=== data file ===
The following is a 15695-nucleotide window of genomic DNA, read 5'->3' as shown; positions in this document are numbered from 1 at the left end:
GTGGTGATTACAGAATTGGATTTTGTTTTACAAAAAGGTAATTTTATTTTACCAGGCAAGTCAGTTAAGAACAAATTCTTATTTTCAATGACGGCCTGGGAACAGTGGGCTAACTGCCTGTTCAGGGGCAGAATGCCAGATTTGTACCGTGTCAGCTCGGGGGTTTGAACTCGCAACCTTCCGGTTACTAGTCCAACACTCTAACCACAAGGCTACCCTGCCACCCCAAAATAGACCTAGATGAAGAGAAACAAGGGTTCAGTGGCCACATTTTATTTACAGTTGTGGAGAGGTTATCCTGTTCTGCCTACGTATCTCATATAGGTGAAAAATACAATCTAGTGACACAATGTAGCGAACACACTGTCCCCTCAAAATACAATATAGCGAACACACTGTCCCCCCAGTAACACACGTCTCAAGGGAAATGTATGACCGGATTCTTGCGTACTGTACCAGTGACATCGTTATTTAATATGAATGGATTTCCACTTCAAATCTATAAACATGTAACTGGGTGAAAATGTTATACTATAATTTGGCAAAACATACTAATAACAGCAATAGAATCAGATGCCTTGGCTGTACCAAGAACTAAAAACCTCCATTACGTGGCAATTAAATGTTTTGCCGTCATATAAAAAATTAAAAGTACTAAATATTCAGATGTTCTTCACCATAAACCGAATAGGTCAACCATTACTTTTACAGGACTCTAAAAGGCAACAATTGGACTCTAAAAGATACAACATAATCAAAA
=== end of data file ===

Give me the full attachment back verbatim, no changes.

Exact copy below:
The following is a 15695-nucleotide window of genomic DNA, read 5'->3' as shown; positions in this document are numbered from 1 at the left end:
GTGGTGATTACAGAATTGGATTTTGTTTTACAAAAAGGTAATTTTATTTTACCAGGCAAGTCAGTTAAGAACAAATTCTTATTTTCAATGACGGCCTGGGAACAGTGGGCTAACTGCCTGTTCAGGGGCAGAATGCCAGATTTGTACCGTGTCAGCTCGGGGGTTTGAACTCGCAACCTTCCGGTTACTAGTCCAACACTCTAACCACAAGGCTACCCTGCCACCCCAAAATAGACCTAGATGAAGAGAAACAAGGGTTCAGTGGCCACATTTTATTTACAGTTGTGGAGAGGTTATCCTGTTCTGCCTACGTATCTCATATAGGTGAAAAATACAATCTAGTGACACAATGTAGCGAACACACTGTCCCCTCAAAATACAATATAGCGAACACACTGTCCCCCCAGTAACACACGTCTCAAGGGAAATGTATGACCGGATTCTTGCGTACTGTACCAGTGACATCGTTATTTAATATGAATGGATTTCCACTTCAAATCTATAAACATGTAACTGGGTGAAAATGTTATACTATAATTTGGCAAAACATACTAATAACAGCAATAGAATCAGATGCCTTGGCTGTACCAAGAACTAAAAACCTCCATTACGTGGCAATTAAATGTTTTGCCGTCATATAAAAAATTAAAAGTACTAAATATTCAGATGTTCTTCACCATAAACCGAATAGGTCAACCATTACTTTTACAGGACTCTAAAAGGCAACAATTGGACTCTAAAAGATACAACATAATCAAAA